Generally his luck was out with the McLaren M21, but he did manage one win in the Greater London Trophy at Crystal Palace. As a bonus the team gave him his Grand Prix debut at Watkins Glen, where he kept the lid on things and finished a creditable ninth. McLaren kept him on for the 1973 season, though with Revson and Hulme on board they didn't really have room to accommodate him. Perhaps they wished they hadn't when his 1973 Grand Prix season turned into a succession of accidents, the most serious incident being his infamous spin at the beginning of the British GP which not only halted the race but wiped out a good proportion of the field. Ever the paradox at this stage of his career, Jody also raced for Sid Taylor in America, winning the L & M F5000 series in a Trojan, and competed in Can-Am with a Porsche 917 -completely without mishap.

With McLaren unable to offer Jody a firm deal for 1974, Ken Tyrrell stepped in and signed the South African to head his team, newly shorn of the retired Jackie Stewart and deceased Francois Cevert. It was to prove an inspired choice as the still relatively inexperienced charger took two Grand Prix wins and finished third in the championship table. Jody found it hard to maintain his scintillating form the following season, but he did have the wonderful bonus of winning the South African GP. In 1976 Tyrrell launched the bizarre but effective six-wheel P34 car. In Scheckter's hands this became a serious machine, Jody taking it to a historic victory in Sweden and racking up the points regularly elsewhere to finish a creditable third in the World Championship behind Hunt and Lauda. It was also a year when Scheckter achieved another ambition by winning the Wynn's 1000 Km at Kyalami in a BMW with Nilsson and Grohs.

Out of sync with the Tyrrell philosophy, Jody took a big gamble in joining Wolf for 1977, but it paid off immediately when he gave the restructured team a winning debut in the Argentine GP. The car wasn't consistently good at every circuit, but Jody never let that become a problem. Two more wins were to follow and second place to Lauda in the championship was his reward. His 1978 season was not so productive, the new Wolf chassis being far more troublesome than the relatively straightforward machine of the previous year. An offer from Ferrari for 1979 was too good to refuse, and the wild man of the early days was now but a distant memory. Indeed, incredible though it may seem, he was now driving almost conservatively. Certainly he had everything weighed up and his performances were the model of economy, Scheckter doing just enough and no more, but he was able to clinch the World Championship in style, with a win at Monza.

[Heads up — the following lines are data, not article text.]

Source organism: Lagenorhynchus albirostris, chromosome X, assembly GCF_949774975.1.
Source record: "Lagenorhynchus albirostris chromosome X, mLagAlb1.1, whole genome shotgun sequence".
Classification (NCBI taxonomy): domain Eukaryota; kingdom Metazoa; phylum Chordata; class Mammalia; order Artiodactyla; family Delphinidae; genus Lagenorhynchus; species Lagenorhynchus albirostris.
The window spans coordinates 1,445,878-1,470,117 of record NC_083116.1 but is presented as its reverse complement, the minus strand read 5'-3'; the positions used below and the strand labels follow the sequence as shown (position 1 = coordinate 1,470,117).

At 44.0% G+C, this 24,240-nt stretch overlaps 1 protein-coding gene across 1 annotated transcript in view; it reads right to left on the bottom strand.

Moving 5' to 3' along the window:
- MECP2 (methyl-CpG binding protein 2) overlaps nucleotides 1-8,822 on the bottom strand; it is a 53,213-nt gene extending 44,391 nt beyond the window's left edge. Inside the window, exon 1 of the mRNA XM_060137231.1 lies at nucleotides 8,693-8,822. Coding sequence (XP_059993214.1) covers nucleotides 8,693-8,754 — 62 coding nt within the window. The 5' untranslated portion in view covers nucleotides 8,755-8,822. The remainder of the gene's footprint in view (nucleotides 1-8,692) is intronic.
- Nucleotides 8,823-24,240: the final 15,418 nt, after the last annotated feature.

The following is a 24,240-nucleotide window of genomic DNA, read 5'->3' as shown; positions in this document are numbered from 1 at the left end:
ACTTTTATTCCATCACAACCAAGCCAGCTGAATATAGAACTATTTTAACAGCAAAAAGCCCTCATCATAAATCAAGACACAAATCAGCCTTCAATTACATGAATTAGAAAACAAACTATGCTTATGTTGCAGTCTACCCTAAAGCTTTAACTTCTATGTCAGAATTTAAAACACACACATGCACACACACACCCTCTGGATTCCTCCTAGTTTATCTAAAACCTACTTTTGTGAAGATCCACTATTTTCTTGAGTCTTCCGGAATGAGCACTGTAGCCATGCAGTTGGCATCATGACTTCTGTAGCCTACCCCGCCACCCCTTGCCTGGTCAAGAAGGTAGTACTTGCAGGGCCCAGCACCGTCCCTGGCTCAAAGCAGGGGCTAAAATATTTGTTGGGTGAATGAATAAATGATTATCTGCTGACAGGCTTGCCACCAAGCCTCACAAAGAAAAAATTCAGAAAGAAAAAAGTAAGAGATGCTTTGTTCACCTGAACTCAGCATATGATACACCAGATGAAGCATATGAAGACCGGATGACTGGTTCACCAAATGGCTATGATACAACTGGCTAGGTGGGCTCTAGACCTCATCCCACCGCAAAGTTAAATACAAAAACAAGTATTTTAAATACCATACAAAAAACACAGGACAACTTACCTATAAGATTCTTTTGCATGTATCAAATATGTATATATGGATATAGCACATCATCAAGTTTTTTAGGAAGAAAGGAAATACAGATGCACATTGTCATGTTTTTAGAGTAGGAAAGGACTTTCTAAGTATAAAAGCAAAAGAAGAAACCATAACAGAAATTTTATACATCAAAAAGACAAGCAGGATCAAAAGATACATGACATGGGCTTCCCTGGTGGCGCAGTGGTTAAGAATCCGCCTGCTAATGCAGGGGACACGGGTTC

His ambition realised, Jody planned just one more year. As it happened it was easily the worst of his career, leaving the South African frustrated and a little bemused. The ultimate humiliation came at Montreal where he failed to qualify; he knew it was just one of those things, that circumstances had conspired against him, but it hurt his pride none the less. Scheckter came in with a bang but went out with a whimper, but he walked away unhurt and there were a few people who didn't believe that possible in 1973.

Ever his own man, after retiring Jody settled in the United States and began a new life without even mentioning his achievements. Most of his new acquaintances knew nothing of Scheckter the Formula 1 World Champion, and that's exactly the way he wanted it as he built a highly successful business. However, Jody has now returned to Europe and over the past couple of years he has been much in evidence at races once more. His sons, Thomas and Toby, are making names for themselves in the junior single-seater formulae and 'dad' regularly casts his paternal eye over their upward progress.

(c) 'Who is Who' by Steve Small, 2000